Alexandre Pachulski, Chief Product Officer at Talentsoft.

Alexandre Pachulski of Talentsoft combines his extensive knowledge of film characters at recruitment challenges to provide a fans guide to better selections!

The U.S. currently has the most diverse workforce in its history, across race, age, gender, ideologies, interests and values. So when it comes to fostering corporate culture and teams, I encourage you to incorporate nontraditional tools as a means to tap into the hearts and minds your employees.

Pop culture, for example, can be a great source of information. We can learn a lot about our employees simply by tuning into what they tune in to. What characters from popular television shows and movies do they relate to? Studies show we tend to value what we identify with the most, often this means that a character is beloved because as the viewer, we can see ourselves in the same role.

Getting to know the “cast of characters” on your team and the characters that resonate with them can provide some keen insight about what motivates, inspires, or frustrates each person.

Here are some character types you might find on your team, and how you can inspire their best work:

The Heroes1. The Hero(es)

One of the most recognizable character types is the hero. The hero may act alone or as part of a collective.
Heroes desire to prove their value through their courage and tenacity, helping others along the way. They strive for mastery, and to make the world a better place. They want to be as strong and competent as possible. The down side, the Hero can be perceived as arrogant or self-righteous.

The Hero At Work
The Hero does every assignment, and often goes above and beyond. The Hero is highly productive, and focused. Hero-types thrive with short-term progress markers. They will work tirelessly until their mission is completed, so they would benefit from coaching on how to avoid burn-out, and how to deal with stress. Remind them to empower others so they can pull their own weight.

The Rebels2. The Rebel

The Rebel can run the gamut from “outlaw” to “revolutionary”. Rules don’t apply to rebels. They want to change the system for the better, which means pushing boundaries and limits. Rebels are great at ideation and innovation. Their weakness? They can be hard to reign in.

The Rebel at Work
Rebels need personal freedom, so avoid micromanaging or restricting their work performance. An unhappy rebel personality may go rogue, like a grump creative director. If their trailblazing ways alienate the team, show them the impact of their deeds and give them coaching on group cooperation. Above all, encourage them!

The Sages3. The Sage

The Sage values truth above all else and is an expert, thinker, planner, and teacher. The Sage makes sense of the world through intelligence and analysis. They fear ignorance, and value wisdom. The downside? They can suffer from analysis paralysis.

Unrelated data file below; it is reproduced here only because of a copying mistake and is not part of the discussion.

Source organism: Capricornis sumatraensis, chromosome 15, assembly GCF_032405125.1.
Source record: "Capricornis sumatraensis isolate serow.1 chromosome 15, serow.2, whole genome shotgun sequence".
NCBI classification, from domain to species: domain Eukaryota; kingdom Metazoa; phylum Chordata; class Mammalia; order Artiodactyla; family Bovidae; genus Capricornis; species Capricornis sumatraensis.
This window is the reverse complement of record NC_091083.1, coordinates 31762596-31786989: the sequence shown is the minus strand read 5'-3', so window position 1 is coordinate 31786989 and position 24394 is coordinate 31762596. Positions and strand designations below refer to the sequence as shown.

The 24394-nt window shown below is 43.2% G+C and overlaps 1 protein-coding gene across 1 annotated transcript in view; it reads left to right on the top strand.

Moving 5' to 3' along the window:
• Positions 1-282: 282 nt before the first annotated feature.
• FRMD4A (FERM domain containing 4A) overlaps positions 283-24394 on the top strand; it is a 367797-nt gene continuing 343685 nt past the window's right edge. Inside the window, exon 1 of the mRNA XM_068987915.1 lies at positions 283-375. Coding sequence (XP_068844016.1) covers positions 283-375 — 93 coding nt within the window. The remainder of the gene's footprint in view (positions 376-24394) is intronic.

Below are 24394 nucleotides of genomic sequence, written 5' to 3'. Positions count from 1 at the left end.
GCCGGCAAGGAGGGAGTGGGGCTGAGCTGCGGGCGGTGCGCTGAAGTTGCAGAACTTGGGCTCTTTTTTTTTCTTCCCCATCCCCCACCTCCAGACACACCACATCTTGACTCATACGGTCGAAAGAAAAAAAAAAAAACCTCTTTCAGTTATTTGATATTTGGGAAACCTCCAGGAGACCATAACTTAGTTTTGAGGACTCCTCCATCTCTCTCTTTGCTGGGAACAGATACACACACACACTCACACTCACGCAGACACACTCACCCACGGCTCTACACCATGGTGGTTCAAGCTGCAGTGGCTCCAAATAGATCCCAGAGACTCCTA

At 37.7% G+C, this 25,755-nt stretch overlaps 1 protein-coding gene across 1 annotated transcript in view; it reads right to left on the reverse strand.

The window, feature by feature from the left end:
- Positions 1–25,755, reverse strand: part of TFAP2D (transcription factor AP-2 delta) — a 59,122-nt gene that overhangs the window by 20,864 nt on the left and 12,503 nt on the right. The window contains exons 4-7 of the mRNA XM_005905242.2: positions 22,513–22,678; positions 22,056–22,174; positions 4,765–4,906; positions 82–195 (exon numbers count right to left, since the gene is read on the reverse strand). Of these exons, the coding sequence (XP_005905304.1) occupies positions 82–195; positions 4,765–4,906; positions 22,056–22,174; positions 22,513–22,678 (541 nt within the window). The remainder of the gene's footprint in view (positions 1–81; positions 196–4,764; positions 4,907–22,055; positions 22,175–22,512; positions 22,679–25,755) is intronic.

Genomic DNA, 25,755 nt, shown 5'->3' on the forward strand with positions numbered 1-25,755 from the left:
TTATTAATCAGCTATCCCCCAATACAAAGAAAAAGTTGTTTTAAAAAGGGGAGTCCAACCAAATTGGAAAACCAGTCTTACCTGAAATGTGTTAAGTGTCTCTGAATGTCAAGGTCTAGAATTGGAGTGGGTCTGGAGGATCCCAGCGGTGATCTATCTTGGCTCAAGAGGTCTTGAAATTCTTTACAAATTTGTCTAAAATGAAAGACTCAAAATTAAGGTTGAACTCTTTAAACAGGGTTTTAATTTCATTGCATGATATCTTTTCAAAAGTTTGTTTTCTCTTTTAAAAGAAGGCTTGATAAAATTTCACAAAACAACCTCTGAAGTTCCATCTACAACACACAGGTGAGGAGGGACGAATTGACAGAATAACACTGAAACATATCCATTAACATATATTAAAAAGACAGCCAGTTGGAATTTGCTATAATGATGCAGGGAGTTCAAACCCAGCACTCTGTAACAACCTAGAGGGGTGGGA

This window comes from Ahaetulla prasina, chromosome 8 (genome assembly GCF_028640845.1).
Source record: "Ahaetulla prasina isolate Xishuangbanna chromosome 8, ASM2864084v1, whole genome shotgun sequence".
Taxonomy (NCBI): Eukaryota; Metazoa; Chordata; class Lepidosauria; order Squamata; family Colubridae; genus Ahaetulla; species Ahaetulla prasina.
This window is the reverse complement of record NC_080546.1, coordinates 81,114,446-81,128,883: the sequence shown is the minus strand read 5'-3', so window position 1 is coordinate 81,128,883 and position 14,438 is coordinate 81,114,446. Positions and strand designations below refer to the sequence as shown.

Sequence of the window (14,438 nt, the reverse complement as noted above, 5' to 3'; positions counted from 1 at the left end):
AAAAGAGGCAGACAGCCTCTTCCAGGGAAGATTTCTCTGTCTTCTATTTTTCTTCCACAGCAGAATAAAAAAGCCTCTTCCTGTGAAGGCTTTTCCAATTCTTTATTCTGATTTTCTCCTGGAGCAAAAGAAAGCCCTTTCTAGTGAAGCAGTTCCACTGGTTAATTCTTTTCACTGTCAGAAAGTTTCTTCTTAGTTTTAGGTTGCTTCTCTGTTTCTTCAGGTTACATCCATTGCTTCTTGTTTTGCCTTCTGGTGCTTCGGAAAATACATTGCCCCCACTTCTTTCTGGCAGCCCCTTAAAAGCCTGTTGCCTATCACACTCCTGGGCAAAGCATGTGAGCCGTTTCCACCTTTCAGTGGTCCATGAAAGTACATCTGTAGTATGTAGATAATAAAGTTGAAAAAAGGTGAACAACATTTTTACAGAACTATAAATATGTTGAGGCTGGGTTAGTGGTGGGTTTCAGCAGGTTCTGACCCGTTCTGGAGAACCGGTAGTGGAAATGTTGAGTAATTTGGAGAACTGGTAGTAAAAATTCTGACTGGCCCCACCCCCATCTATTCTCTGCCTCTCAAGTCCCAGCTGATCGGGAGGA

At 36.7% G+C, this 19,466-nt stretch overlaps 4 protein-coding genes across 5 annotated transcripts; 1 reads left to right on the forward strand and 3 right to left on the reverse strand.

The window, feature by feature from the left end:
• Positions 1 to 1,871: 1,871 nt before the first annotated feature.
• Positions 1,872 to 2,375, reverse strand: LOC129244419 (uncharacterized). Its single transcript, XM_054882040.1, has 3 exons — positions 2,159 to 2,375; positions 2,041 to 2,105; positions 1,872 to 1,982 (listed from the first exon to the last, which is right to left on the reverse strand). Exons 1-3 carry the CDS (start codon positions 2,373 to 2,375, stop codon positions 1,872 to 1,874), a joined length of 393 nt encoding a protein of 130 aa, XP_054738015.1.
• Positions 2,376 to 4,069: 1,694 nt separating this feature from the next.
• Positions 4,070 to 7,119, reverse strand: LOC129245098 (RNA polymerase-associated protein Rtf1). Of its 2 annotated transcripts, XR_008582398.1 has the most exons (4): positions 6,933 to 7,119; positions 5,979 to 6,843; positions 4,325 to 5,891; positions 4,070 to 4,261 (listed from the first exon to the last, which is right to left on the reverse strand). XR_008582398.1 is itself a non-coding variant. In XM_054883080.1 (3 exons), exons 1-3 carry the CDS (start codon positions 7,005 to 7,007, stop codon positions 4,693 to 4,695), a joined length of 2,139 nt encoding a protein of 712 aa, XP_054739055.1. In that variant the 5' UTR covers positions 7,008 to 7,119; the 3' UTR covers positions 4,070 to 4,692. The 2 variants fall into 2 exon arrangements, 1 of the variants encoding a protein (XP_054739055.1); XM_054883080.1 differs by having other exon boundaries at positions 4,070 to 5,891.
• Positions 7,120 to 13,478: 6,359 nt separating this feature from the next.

The Sage At Work
The Sage is an active listener and thoughtful speaker. The Sage likes to examine a problem from every angle, so give them enough time for them to do their due diligence. Firm deadlines and progress markers are helpful to keep them from going down rabbit holes. Giving them a budget for educational materials will make them feel rewarded and supported. Schedule time for them to bring their research findings to the team.

The Creators4. The Creator

Creators are innovators, inventors, and artists. They don’t believe in limitations. Their personal motto would be, “If it can be imagined, it can be created.”

Their most notable traits are remarkable ingenuity, an incredible imagination, and visionary thinking. They are easily described as “ahead of [his or her] time.”

The Creator At Work
The Creator is opinionated and loves to solve problems. They provide an authentic voice, are protective of their work, and competitive. Once they have a winning idea, they may pursue it at all costs, which may not always be appreciated by other team members. They are highly intelligent, and have the tendency to come up with a million great ideas. They will benefit from a strong project manager to help them stay focused and on track.

The Underdogs5. The Underdog

What the Underdog lacks in natural talent or advantages, they make up for in work ethic and commitment. They are adaptable and tenacious and have a strong desire to beat the odds and succeed. An underdog can make a great hire. They might not look the part or ‘fit in’ but hardships have taught them valuable lessons that translate well for any organization.

The Underdog at Work
The Underdog is all about untapped potential. Create a positive environment, focus on consistency, and celebrate progress. Relationship building is a necessity to pull them out of their shell. Pair them with an inspiring mentor to help them overcome uncertainty.

Figuring out who “your characters” are will help you leverage each person’s best.

Appreciating each character for their strengths, and helping them overcome their weaknesses will improve their performance as employees, and make your team stronger overall.
In this way, you can create a “critically acclaimed,” innovative team that will be supported to provide impressive performances season after season.